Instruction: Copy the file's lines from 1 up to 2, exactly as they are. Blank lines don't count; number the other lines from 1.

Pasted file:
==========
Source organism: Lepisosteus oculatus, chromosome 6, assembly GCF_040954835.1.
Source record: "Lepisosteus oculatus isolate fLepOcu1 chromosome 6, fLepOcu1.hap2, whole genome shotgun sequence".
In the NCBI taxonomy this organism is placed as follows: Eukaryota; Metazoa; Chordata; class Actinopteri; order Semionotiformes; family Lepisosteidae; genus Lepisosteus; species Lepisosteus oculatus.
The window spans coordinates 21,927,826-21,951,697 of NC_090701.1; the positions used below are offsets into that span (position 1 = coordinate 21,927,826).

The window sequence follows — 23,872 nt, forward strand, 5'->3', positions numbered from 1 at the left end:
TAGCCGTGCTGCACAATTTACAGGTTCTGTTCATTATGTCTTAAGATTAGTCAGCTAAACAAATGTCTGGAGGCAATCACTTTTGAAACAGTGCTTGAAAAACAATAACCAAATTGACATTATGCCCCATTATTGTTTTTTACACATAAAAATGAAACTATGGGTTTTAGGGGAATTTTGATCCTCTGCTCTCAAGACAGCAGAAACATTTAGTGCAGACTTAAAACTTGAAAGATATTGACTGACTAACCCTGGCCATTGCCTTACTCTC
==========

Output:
Source organism: Lepisosteus oculatus, chromosome 6, assembly GCF_040954835.1.
Source record: "Lepisosteus oculatus isolate fLepOcu1 chromosome 6, fLepOcu1.hap2, whole genome shotgun sequence".